Kiss of the Dragon FILM review

Film / Video Reviews
Kiss of the Dragon FILM review
Jan 22, 2002, 18:48

KISS OF THE DRAGON directed by Chris Nahon, written by Luc Besson  and Robert Mark Kamen from a story by Jet Li, Sony, 2002

Anti-globalists have long warned of the dangers of a world without borders. Finally, they have their Exhibit A: Kiss of the Dragon.

This chop-socky is a multi-national monstrosity made up of the worst cliches in Hong Kong, French and American cinema. Set in Paris, it follows Liu Jiuan (Jet Li), a Chinese special agent who tries to bust a band of narco-traffickers. Instead, he finds himself the target of what seems like every thug, hoodlum and shady character in the Western world.

Then there's Paris' corrupt police force. Led by a chief (Tcheky Karyo) who talks like a cross between Arnold Schwarzenegger, Boris Badenov and Inspector Clouseau, this police academy is not unlike that other “Police Academy.” Sure, they push dope, pimp hookers and revel in the sweet sounds of bones breaking. But when confronted by Li, they quickly turn into French crepes. The martial arts maniac kicks and punches the fillings out of 'em. It's fun to see, for about 10 minutes. But after Li flattens a crooked cop's face with a steaming iron—the highlight of the film—it's all downhill.

Rather than wallow in the mindless (but absurdly humorous) action, Kiss of the Dragon tries to expand the boundaries of the Hong Kong martial arts flick.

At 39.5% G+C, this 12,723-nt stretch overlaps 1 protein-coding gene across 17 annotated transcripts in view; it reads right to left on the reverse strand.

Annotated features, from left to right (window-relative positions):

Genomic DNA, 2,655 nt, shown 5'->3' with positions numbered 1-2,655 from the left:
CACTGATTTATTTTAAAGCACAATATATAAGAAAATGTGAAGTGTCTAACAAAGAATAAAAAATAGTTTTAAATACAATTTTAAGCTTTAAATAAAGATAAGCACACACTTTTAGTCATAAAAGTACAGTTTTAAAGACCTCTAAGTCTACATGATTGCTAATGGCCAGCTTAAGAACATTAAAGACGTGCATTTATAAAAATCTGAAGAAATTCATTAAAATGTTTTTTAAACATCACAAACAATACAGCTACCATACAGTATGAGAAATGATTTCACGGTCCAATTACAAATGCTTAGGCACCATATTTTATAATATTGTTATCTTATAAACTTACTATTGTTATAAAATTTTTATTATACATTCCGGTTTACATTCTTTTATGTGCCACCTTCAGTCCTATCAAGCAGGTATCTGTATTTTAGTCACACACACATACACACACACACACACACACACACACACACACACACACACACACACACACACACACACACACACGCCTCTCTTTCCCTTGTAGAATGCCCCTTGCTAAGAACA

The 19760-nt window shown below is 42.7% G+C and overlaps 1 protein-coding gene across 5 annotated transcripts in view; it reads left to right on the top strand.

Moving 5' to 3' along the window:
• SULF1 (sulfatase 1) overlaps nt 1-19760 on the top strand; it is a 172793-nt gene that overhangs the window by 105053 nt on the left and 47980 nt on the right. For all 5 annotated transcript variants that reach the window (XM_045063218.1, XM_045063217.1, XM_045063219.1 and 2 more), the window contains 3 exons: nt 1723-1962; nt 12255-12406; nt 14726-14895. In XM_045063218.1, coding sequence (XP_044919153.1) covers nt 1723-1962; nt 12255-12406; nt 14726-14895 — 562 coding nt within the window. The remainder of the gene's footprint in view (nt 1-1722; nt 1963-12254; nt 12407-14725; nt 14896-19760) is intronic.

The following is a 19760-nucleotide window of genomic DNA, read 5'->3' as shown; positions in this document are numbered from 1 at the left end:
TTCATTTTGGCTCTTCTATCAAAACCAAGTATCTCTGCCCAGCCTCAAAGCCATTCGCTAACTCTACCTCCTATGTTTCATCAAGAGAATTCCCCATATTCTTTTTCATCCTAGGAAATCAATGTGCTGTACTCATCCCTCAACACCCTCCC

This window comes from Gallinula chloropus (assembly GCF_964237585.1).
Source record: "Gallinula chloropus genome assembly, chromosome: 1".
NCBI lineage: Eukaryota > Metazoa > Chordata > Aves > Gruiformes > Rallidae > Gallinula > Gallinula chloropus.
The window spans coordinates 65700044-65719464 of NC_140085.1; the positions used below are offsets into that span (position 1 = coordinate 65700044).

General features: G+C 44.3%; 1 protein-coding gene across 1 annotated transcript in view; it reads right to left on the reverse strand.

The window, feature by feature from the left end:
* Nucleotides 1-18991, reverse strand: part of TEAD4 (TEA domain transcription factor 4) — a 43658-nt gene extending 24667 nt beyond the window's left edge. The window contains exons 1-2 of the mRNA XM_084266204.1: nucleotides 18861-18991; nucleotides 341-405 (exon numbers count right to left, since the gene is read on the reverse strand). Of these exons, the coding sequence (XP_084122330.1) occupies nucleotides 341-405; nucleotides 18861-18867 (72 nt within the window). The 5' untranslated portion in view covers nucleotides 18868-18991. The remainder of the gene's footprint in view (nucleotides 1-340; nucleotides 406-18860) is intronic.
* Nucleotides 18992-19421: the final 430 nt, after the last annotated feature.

Someone should've turned down the visa requests.

The multinational production team injects a dose of American schmaltz into the story, via an abused and strung-out hooker named Jessica (Bridget Fonda). You see, Jessica is really an all-American girl who turns tricks to prevent the sadistic police chief (and former lover) from murdering her daughter. Unfortunately, her Oprah-like sob story turns the stiff-kicking Li into a softy (despite the fact that Fonda's acting couldn't convince a flea). He broadens his mission to include reuniting the happy hooker with her child, who is held in a dank, dreary orphanage. Sounds ridiculous? Seeing it on the screen is worse.

Kiss of the Dragon, directed by French commercial maker Chris Nahon, is a collage of stylish scenes and “chic” pomposity that looks better on Paris postcards than in films. At every turn, Nahon serves up yet another overcooked bouillabaisse of “French” style. This, after heaping bowls of Chinese and American junk food, is enough to make even the strongest of stomachs sick.

Erect the walls, enforce the borders—this is one case where the peoples of the world should remain divided.

-John Petkovic

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